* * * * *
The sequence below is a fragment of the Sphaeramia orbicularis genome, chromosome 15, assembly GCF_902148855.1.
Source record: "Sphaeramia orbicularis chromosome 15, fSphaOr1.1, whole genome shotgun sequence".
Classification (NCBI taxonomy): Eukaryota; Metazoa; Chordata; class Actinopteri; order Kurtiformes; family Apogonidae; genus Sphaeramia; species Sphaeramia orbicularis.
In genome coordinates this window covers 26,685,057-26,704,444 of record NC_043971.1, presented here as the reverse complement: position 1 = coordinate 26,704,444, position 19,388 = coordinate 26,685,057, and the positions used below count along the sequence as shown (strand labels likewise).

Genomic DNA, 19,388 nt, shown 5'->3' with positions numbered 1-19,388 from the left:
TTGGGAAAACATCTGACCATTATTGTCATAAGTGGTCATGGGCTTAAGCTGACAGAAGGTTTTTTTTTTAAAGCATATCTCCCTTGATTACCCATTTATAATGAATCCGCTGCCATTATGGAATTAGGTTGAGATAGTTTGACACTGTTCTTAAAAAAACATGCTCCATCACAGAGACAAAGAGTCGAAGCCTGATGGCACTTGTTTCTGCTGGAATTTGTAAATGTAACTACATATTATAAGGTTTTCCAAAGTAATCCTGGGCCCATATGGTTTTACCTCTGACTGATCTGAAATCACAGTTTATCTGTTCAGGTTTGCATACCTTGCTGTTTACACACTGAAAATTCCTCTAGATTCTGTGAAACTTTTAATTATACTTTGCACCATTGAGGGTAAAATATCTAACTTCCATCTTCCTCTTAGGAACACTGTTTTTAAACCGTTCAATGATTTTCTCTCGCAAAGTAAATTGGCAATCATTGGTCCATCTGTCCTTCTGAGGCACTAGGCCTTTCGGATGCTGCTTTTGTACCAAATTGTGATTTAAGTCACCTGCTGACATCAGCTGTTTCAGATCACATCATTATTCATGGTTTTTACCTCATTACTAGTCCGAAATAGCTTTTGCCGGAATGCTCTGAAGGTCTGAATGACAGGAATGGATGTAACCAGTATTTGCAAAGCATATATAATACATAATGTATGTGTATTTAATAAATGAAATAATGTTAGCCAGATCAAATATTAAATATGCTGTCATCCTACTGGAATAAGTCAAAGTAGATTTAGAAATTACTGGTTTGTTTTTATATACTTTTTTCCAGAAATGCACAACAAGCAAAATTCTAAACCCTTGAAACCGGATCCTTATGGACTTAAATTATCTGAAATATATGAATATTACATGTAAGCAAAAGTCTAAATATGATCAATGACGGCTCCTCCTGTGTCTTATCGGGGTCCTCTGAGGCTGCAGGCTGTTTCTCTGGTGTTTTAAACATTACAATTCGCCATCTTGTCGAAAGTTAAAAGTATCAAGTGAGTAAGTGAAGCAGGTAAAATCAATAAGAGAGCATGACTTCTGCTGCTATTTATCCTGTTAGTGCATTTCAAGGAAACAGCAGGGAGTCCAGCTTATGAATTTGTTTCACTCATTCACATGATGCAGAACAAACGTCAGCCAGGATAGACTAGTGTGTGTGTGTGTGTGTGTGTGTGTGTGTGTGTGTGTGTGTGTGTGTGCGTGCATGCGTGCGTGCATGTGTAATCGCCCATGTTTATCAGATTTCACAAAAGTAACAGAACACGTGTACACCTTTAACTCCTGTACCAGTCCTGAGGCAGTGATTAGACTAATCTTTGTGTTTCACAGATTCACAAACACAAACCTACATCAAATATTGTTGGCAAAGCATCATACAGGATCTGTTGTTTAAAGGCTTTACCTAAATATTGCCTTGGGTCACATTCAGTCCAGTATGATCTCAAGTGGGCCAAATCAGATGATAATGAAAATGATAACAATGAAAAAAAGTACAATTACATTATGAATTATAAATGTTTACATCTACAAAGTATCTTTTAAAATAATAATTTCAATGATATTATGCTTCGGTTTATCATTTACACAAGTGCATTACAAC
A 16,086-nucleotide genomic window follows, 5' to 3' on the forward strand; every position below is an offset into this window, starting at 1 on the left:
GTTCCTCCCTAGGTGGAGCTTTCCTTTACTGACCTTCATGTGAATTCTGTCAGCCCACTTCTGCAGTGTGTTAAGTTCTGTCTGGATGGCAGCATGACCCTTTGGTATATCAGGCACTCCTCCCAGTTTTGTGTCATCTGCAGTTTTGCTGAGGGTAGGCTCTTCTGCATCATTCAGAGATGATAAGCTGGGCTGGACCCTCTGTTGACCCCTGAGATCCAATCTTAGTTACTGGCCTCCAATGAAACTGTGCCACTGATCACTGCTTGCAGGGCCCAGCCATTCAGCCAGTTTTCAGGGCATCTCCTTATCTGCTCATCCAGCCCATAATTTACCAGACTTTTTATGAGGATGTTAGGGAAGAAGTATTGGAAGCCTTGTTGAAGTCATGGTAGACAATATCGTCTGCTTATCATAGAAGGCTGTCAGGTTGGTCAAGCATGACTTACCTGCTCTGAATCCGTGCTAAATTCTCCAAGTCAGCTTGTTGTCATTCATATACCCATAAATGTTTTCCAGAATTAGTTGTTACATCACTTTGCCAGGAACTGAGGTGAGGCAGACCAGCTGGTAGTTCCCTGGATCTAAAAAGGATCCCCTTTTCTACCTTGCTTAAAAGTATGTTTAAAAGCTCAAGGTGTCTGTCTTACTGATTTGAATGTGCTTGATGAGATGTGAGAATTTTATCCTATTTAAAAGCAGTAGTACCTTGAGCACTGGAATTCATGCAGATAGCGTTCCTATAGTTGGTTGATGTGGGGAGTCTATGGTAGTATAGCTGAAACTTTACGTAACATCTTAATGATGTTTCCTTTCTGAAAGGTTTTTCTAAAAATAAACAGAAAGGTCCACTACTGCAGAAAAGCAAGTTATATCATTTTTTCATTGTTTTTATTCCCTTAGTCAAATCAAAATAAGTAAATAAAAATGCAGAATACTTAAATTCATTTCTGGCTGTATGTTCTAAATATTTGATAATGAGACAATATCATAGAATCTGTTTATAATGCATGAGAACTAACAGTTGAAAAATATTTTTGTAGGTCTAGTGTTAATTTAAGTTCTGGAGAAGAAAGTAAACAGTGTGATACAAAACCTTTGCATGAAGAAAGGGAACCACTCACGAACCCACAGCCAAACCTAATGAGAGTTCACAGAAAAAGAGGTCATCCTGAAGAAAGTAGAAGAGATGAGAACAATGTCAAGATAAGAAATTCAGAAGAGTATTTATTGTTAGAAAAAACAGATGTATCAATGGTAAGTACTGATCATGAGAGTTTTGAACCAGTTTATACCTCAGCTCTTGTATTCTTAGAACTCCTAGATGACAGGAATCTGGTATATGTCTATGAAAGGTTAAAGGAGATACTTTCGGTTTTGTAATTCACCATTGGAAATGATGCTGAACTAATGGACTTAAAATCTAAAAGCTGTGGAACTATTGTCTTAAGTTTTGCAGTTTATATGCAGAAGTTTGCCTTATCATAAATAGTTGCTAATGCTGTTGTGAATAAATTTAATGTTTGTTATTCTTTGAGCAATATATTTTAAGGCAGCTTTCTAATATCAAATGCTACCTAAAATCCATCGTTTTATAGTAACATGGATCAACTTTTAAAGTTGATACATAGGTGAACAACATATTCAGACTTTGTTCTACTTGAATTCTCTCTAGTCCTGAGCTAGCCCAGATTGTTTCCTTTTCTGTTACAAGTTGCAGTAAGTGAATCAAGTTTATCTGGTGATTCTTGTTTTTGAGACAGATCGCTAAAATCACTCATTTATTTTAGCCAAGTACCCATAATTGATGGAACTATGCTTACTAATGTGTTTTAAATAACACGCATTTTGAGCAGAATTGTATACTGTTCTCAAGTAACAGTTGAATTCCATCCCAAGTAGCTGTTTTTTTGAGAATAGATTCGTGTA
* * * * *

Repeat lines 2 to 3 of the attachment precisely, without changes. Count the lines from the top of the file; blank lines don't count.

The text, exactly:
Source record: "Sphaeramia orbicularis chromosome 15, fSphaOr1.1, whole genome shotgun sequence".
Classification (NCBI taxonomy): Eukaryota; Metazoa; Chordata; class Actinopteri; order Kurtiformes; family Apogonidae; genus Sphaeramia; species Sphaeramia orbicularis.